It's awards season in the soccer world. On Dec. 2, France Football's Golden Ball (the former European Player of the Year award now open to players from any league in the world) will be handed out followed soon thereafter by FIFA's World Player of the Year. AC Milan forward Kaka is widely expected to sweep both awards, with honorable mentions going to Barcelona's Lionel Messi and Manchester United's Cristiano Ronaldo. All are fantastic players, but World Soccer's Gavin Hamilton laments that due to the Euro-centric approach of both awards, one worthy figure will surely be left out.
Few would dispute that Juan Roman Riquelme had the best season of his career in 2007. Playing for Boca Juniors at the end of last season in his native Argentina, Riquelme led the Buenos Aires club to the Copa Libertadores title -- South America's equivalent to Europe's Champions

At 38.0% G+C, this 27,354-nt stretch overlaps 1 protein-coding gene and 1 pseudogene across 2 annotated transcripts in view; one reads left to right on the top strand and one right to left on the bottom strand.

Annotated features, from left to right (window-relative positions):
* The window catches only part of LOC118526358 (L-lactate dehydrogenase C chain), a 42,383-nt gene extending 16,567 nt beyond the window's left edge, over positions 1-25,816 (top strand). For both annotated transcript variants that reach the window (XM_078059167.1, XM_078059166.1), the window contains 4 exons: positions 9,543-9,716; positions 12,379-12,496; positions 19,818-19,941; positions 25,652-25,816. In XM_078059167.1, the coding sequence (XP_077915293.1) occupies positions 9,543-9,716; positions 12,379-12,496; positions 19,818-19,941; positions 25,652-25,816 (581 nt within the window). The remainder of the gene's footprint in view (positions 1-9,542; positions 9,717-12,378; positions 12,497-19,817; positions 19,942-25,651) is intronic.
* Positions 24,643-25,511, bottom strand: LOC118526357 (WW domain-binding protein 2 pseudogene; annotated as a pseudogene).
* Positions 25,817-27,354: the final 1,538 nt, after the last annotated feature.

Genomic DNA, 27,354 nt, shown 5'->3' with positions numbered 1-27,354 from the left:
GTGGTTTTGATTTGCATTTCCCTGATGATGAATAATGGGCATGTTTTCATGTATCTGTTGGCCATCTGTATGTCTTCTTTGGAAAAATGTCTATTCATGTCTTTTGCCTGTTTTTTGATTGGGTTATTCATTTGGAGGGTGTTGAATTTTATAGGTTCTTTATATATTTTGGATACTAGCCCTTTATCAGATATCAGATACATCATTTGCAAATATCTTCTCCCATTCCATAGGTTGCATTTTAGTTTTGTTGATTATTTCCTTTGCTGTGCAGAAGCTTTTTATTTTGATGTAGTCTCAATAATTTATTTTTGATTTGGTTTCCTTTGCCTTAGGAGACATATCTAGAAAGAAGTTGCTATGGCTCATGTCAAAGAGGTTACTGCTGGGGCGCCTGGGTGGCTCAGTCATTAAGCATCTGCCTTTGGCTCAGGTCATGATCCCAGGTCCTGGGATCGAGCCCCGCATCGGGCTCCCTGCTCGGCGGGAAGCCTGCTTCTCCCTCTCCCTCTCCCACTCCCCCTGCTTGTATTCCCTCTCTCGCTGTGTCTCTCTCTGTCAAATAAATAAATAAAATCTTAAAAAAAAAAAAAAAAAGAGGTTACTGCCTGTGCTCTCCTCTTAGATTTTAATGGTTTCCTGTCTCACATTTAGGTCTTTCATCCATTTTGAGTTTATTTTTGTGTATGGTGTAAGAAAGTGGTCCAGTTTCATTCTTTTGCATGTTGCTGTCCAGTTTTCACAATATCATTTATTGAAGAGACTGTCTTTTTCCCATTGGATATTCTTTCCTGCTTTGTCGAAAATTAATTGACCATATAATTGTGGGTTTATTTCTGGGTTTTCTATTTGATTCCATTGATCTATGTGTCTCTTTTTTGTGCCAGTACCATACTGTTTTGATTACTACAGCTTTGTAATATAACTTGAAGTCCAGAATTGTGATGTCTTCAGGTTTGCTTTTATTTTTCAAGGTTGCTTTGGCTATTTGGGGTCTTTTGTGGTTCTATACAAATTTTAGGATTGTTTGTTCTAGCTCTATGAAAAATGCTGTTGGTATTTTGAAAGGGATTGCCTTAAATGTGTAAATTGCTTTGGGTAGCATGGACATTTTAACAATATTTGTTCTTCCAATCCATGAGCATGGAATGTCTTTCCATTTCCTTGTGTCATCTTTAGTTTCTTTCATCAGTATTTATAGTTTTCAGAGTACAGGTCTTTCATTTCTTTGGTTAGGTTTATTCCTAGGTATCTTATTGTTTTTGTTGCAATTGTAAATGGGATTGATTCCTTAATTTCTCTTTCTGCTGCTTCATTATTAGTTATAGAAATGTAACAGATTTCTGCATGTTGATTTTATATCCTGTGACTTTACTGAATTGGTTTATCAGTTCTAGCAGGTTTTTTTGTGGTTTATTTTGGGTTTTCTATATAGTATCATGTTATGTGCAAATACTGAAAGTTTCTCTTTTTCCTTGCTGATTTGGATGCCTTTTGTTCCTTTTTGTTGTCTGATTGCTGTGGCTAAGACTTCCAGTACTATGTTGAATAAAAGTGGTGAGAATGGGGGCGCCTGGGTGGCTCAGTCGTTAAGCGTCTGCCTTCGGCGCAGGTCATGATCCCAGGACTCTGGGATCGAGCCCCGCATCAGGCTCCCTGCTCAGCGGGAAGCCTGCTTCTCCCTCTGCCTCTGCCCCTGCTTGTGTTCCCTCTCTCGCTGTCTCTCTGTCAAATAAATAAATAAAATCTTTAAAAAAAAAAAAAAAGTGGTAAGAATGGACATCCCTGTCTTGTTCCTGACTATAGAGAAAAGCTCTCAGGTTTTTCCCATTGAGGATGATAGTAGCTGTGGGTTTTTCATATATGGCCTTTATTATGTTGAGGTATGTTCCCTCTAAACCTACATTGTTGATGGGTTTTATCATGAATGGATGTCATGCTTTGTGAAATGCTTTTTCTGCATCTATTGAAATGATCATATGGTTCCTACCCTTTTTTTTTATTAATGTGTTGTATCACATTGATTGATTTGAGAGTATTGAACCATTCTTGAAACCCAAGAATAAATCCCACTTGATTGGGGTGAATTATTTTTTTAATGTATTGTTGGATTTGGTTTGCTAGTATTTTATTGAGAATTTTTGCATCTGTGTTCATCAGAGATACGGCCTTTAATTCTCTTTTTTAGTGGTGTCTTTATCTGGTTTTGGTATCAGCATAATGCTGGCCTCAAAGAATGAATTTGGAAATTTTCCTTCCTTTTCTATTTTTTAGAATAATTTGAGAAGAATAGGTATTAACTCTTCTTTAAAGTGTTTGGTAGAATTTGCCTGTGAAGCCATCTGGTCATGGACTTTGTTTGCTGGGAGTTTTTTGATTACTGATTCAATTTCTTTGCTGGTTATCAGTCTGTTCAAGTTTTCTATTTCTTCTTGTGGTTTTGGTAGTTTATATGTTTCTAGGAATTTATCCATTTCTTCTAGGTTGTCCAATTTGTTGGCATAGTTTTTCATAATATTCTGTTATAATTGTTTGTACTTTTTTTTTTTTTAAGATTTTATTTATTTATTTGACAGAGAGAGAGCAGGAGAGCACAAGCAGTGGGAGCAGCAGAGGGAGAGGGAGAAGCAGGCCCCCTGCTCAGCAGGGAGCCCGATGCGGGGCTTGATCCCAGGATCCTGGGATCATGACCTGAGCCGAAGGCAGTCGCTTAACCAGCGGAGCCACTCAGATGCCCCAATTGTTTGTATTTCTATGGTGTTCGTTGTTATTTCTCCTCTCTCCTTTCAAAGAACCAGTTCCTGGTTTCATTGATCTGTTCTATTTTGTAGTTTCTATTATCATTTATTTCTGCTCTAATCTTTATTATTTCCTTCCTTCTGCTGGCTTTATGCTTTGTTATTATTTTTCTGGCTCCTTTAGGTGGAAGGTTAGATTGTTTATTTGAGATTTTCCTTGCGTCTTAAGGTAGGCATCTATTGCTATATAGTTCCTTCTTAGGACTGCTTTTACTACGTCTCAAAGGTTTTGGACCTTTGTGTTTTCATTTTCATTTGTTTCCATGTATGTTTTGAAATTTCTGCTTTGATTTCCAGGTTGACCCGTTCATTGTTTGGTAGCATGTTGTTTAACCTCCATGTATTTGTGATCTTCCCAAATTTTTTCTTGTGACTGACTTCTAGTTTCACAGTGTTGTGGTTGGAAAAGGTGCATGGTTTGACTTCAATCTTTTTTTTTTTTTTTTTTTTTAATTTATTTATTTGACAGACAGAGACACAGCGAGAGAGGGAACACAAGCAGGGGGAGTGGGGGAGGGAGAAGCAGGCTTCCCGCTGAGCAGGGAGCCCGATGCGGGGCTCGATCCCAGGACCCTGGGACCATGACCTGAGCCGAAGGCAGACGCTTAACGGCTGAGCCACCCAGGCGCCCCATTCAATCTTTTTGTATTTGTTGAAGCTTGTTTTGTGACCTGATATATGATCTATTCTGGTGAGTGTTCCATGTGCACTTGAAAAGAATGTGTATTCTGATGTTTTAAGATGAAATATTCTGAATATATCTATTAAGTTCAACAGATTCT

League -- scoring a tournament-high eight goals as a central midfielder. He was also voted the competition's most valuable player.
Riquelme has been no less spectacular for Argentina. During this summer's Copa America, Riquelme was the fulcrum of an Argentina attack praised around the world for the quality of its play. He led Argentina to the final, where it was disappointingly out-muscled by Brazil, but once again he was named that tournament's most valuable player. Riquelme continues to play outstanding soccer for Argentina in World Cup qualifying, but he has yet to play professional club soccer this
season due to a falling out with Spanish club Villarreal's management. Unfortunately, that row—and the growing influence of UEFA's Champion's League over the end of year awards -- will deprive what Hamilton feels to be the world's best player from receiving his due honors.